Tuesday, October 31, 2017

Halloween as a Mockery of the Devil

By John Sanidopoulos

"The devil was bound by the Lord as a sparrow, that we should mock him. And with him are placed his companions the demons, like serpents and scorpions to be trodden underfoot by us Christians."

- St. Anthony the Great

It has often been said by certain Christians that Halloween is a Satanic holiday, a day of homage to the devil. This is a regrettable notion, since Halloween in fact is the exact opposite. But how did such thinking come to be?

Anton LaVey formed the Church of Satan in 1966 and published the Satanic Bible in 1969. It is important to note that this was the first organized religion to ever label itself as Satanic, and anything labelled Satanism did not exist before this date. The Church of Satan was founded as a reaction to the hypocrisy LaVey observed among Christians and it was his way of mocking Christianity by using words such as "church" and "satan", when in reality he didn't believe in the existence of God or the devil, but only himself, and thus Satanism according to LaVey is existential and the worship of the self.

LaVey stipulated three holidays for his version of Satanism. The first and most important date is each Satanist's own birthday. It is, after all, a religion centered on the self, so it is understandable that this is the most significant day to a Satanist (could birthday's be Satanic too?). The other two holidays are Walpurgisnacht (April 30) and Halloween (October 31). Both dates were often considered "witch holidays" in popular culture and thus they became linked with Satanism. LaVey adopted Halloween less because of any inherent Satanic meaning in the date but more as a joke on those fundamentalist Christians who had superstitiously feared it. And contrary to some conspiracy theories, Satanists do not view Halloween as the devil's birthday. As I said, Satan is a symbolic figure in the religion. Furthermore, the Church of Satan describes October 31 as "the Fall climax" and a day to costume according to one's inner self or reflect on a recently deceased loved one.

What many who consider Halloween a Satanic holiday do not realize is that Halloween is in fact a Christian holiday, dating to the early Middle Ages in the West, where it was considered the Eve of All Saints Days, or All Hallows Eve, from which the name Halloween derives. The reason it is celebrated on October 31st has nothing to do with any Satanic or Witch holiday, or even a pagan holiday at that, but it is celebrated in the West on that day because the Pope consecrated a church in Rome dedicated to All Saints on this day, and so the day stuck.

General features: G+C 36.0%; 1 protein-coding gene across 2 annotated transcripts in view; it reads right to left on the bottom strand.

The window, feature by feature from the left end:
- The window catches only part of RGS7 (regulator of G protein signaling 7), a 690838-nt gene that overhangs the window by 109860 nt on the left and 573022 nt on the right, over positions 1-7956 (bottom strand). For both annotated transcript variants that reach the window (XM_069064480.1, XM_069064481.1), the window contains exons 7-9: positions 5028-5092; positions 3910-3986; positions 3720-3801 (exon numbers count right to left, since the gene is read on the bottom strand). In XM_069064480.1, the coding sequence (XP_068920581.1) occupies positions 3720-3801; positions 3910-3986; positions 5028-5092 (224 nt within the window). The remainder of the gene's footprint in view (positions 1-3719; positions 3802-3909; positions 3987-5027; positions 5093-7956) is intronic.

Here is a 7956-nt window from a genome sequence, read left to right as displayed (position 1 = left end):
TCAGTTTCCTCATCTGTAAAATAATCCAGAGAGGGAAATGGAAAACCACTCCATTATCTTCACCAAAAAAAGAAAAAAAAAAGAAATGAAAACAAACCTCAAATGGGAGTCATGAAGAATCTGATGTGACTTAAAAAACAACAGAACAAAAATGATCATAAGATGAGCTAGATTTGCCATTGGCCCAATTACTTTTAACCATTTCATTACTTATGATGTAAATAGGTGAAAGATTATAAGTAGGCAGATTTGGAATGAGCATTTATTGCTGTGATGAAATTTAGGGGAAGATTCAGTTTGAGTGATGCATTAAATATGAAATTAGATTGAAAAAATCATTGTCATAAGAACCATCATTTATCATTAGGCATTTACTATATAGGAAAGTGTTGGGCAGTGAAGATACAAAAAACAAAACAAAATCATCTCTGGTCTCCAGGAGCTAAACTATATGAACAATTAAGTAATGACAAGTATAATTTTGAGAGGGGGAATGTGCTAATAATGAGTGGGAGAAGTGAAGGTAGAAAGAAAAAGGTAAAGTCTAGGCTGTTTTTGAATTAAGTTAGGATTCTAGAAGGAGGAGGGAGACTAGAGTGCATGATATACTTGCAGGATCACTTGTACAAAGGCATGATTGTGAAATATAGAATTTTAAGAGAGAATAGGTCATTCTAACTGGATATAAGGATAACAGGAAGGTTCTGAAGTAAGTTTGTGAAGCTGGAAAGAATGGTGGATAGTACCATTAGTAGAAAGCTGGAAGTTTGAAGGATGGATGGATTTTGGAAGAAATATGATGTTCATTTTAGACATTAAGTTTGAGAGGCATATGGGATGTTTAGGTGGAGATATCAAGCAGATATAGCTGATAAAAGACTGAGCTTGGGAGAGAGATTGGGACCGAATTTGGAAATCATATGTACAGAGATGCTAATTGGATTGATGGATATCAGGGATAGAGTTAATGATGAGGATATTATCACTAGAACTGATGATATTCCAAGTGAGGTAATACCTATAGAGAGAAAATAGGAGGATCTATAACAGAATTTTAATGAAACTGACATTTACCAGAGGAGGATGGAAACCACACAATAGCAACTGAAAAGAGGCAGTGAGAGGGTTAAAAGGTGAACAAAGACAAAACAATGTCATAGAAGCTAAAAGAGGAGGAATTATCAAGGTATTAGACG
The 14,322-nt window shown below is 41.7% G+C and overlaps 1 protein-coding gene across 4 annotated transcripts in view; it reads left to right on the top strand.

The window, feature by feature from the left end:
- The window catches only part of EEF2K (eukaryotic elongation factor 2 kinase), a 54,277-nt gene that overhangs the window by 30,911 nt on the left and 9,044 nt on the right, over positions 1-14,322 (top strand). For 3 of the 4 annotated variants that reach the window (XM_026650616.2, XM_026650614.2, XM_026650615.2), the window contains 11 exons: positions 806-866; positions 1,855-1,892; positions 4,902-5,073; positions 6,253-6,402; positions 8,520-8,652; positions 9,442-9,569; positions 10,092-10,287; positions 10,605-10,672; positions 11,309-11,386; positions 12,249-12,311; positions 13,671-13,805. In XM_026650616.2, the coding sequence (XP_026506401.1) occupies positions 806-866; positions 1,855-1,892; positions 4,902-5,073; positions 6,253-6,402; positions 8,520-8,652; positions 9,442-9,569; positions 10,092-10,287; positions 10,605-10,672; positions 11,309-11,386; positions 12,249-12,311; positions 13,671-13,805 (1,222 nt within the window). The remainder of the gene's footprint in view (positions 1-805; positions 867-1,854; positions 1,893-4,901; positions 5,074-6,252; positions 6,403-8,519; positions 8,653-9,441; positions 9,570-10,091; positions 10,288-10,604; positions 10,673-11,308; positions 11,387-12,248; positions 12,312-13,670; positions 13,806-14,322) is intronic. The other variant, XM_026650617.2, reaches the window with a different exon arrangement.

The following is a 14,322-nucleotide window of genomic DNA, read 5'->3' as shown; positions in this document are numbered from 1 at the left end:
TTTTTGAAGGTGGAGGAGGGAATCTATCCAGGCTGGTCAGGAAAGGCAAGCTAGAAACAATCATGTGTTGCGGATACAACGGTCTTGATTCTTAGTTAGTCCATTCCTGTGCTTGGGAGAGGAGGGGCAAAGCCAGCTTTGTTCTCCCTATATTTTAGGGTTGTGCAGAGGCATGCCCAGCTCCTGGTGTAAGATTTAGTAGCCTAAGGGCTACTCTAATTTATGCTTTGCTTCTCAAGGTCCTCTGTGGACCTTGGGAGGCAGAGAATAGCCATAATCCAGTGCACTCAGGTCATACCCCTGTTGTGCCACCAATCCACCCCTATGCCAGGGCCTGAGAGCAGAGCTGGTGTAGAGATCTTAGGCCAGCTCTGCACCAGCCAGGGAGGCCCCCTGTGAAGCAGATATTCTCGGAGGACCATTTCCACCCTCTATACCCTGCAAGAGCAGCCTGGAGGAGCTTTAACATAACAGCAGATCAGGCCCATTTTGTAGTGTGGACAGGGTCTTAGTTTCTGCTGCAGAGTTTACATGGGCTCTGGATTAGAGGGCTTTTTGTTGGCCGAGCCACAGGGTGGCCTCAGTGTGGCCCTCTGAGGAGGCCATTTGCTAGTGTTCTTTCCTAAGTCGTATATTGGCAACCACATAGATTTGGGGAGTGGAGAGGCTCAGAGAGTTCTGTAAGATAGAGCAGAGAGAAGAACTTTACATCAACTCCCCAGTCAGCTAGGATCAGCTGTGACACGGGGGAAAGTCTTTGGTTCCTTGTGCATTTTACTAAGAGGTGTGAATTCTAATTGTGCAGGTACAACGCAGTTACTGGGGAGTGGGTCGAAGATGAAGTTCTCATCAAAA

That being said, when most people call Halloween a Satanic holiday, they do so because they superstitiously think any mention of the devil outside of a church building only invites evil, no matter what. But when was the last time you heard the devil being adored on Halloween? or praised? or glorified? or worshiped? Some people may do so in a symbolic way, just to be rebellious, but this is done 365 days a year. What I'm asking is what is uniquely done on Halloween that makes it particularly a Satanic holiday, unless you are a member of the Church of Satan? If you're honest with yourself and with the facts, you won't find anything uniquely Satanic being done on this day.

However, on Halloween what you will find, whether people are aware of it or not, is the devil being mocked, and the devil hates to be mocked. This is done in at least four ways:

1. The Church of Satan honors Halloween as one of their major holidays, but they neither believe in him nor do they worship him. They are a reaction to the Church of Christ, and anything founded upon a reaction is nothing more than a flattery towards something more powerful which it is reacting to.

2. The Bible describes the devil as an angel of light. When is the last time on Halloween you saw the devil as an angel of light? Instead, what you usually see is the devil as a red-horned hideous figure holding a pitchfork. This depiction of the devil is a Christian mockery of the devil, showing him as a fallen figure and no longer an angel of light, with reminders of the fact that he is condemned to the torments of hell (which is why he is red and holding a pitchfork) and thus defeated by God.

3. Even the monsters of Halloween are a mockery of the devil. A witch is shown as a hideous old hag (to the chagrin of modern wiccans who would like to change this image) to remind us that if you want to dance with the devil you will be cursed; a vampire is a walking corpse selfishly feeding off humans to turn us away from wanting to be condemned to such a fate (historically vampires were excommunicated by the Church during their life); Frankenstein's monster is a warning of what you get if you try to play God, and so on and so forth. These monsters teach us through fear lessons on how to avoid being monsters in our own lives and even living a life of virtue. This is exactly what the devil doesn't want. The devil wants us all to become living monsters, without the appearance of monsters.

4. Lastly, Halloween is primarily a day in which communities come together and open their doors to one another. It is a time of good-will, generosity and hospitality. This is primarily the type of Halloween that society promotes to be celebrated. What is so Satanic about that?

I have often said that the darkest part of Halloween is when a trick or treater comes to a house with its gates closed and its lights turned off. Darkness is where the devil resides. God dwells in light. Remember that the next time you want to shut your lights off on Halloween.

For more information: Halloween Resource Page